The Vatican voiced "profound astonishment" on hearing the news, but the truth was that some of Pope John Paul II's closest advisers inside Vatican City believed Marcinkus guilty of one or another impropriety, and had long been urging his removal. Nevertheless the pope, without hesitation, threw the full weight of his earthly powers behind the archbishop, playing his sovereignty card. The Vatican, a state in its own right, would not hand over the wanted men. A power struggle, intra- and extramural, was on.

When I arrived in Rome in mid-July, a ravaging heat wave was blanketing the Mediterranean countries with temperatures well over a hundred degrees in some places and not much lower by the Tiber. A short walk to and from the open market in Campo de' Fiori could only be attempted between cold showers, and even when the sun went down the traditional attractions in Piazza Navona, Giolitti's ice cream palace near the Pantheon, as well as the latest "in" caffé, Bar della Pace, drew only the deep-tan crowd, mostly young Romans. Unlike last year, no one was complaining about a shortage of tourists but apparently many of them were doing their sightseeing this season from the windows of air-conditioned hotel rooms. As sluggish and lackadaisical as it was to the eye, however, the city was stirring with political excitement, adding heat of another kind. Much of it had to do with what news reports from the capital were calling a "crisis of sovereignty" – the clash between Italy and the Vatican, as well as the turmoil within. National elections had been held a few weeks earlier, and the principal activity now was a derby-like scramble to form a new government. This made heat of a third kind, and the threesome seemed connected.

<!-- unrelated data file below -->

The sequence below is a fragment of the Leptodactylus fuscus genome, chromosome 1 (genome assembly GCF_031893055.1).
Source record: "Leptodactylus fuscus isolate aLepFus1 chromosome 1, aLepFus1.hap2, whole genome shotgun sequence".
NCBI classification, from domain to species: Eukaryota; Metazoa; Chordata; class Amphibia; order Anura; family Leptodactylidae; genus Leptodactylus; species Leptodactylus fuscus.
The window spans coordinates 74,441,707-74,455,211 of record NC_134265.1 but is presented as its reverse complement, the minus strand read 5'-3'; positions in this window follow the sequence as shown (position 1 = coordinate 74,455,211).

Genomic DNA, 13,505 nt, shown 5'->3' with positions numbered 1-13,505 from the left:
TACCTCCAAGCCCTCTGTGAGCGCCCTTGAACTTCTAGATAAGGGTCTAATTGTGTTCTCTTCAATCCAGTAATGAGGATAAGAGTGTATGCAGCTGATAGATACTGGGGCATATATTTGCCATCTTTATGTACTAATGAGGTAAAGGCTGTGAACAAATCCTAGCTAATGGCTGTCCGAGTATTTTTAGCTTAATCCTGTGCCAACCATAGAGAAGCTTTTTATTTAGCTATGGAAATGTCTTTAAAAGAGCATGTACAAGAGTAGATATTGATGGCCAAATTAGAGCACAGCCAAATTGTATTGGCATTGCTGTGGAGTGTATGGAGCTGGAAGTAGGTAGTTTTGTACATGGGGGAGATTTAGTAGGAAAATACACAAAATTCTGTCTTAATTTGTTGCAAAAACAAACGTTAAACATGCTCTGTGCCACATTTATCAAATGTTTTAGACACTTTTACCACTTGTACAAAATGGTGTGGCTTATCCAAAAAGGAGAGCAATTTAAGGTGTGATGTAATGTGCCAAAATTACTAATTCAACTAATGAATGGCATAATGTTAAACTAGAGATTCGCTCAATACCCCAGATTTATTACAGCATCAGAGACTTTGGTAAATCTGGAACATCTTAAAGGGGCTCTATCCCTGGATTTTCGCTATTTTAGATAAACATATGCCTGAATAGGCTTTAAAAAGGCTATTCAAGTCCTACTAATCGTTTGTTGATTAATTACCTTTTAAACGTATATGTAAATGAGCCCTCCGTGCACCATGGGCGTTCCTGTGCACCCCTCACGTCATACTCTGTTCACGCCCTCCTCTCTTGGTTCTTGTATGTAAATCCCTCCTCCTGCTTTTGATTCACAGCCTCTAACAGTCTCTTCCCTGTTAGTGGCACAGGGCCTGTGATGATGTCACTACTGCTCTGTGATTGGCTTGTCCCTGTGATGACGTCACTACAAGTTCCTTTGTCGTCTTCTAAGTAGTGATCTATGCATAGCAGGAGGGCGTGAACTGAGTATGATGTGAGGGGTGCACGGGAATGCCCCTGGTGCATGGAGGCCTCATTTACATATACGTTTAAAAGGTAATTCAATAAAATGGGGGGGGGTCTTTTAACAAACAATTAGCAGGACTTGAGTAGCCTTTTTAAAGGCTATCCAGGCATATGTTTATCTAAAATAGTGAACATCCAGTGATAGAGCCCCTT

On July 16, Prime Minister Bettino Craxi, coining a catchy phrase – the C-factor – dropped a bombshell. "C" stood for Church, and the "factor" was what he regarded as overt Vatican interference in the June election campaign. He took a swipe at the "hyperactive Jesuits" who he felt were behind a Church statement aimed at swaying Catholic voters to the Christian Democratic party. Craxi's formidable position in the political spectrum had nevertheless been bolstered by the vote, so when he declared that "the C-factor must no longer be," the monsignori in the walled city-state across the Tiber went into overtime, heat wave or not.